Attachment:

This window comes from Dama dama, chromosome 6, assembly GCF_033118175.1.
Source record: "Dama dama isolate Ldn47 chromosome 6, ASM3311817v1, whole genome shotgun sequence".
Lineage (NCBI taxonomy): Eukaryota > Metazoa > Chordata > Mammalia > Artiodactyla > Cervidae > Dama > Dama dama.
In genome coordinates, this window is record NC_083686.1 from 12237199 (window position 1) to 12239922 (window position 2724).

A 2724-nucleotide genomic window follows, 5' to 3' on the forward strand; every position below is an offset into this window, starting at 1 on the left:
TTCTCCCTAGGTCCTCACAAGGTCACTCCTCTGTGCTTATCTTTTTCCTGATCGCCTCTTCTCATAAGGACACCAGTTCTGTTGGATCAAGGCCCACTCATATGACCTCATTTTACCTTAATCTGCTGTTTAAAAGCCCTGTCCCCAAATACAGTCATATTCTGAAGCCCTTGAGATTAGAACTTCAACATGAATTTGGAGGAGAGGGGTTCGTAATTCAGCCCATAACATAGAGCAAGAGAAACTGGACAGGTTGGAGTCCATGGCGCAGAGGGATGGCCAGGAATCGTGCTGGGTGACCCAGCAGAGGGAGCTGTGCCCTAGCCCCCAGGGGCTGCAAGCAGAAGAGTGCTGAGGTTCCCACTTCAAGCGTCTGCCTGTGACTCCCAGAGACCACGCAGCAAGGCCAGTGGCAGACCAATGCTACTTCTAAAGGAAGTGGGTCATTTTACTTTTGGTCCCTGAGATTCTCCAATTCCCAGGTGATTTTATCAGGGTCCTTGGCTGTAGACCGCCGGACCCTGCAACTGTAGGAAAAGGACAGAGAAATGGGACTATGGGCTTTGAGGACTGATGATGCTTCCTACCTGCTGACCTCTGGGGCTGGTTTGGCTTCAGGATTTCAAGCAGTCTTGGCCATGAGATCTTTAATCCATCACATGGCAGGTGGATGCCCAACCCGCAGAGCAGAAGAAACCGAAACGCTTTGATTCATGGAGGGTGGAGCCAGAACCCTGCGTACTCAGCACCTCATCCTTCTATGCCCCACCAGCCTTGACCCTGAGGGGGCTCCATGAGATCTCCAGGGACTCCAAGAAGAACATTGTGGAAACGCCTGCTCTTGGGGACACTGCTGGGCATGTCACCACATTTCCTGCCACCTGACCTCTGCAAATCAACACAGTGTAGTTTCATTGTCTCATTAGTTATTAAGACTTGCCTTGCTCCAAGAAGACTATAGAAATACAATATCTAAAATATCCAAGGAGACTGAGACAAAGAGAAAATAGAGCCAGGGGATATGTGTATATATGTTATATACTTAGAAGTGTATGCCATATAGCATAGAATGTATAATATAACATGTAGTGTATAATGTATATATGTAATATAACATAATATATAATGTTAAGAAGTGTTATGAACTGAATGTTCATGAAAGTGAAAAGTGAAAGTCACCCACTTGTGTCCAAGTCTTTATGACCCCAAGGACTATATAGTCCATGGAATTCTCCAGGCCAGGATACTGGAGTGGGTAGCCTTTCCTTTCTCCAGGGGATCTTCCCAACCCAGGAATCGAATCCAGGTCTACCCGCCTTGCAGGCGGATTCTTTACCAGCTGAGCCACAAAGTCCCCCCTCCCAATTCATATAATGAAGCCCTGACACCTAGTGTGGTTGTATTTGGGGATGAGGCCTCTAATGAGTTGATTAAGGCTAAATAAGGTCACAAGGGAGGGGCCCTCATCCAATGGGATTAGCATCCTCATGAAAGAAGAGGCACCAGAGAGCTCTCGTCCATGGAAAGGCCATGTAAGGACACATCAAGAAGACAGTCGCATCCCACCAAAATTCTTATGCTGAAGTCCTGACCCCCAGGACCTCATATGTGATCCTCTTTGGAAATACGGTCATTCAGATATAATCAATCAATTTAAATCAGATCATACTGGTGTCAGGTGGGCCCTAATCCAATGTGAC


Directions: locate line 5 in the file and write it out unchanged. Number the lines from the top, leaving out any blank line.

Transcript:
A 2724-nucleotide genomic window follows, 5' to 3' on the forward strand; every position below is an offset into this window, starting at 1 on the left: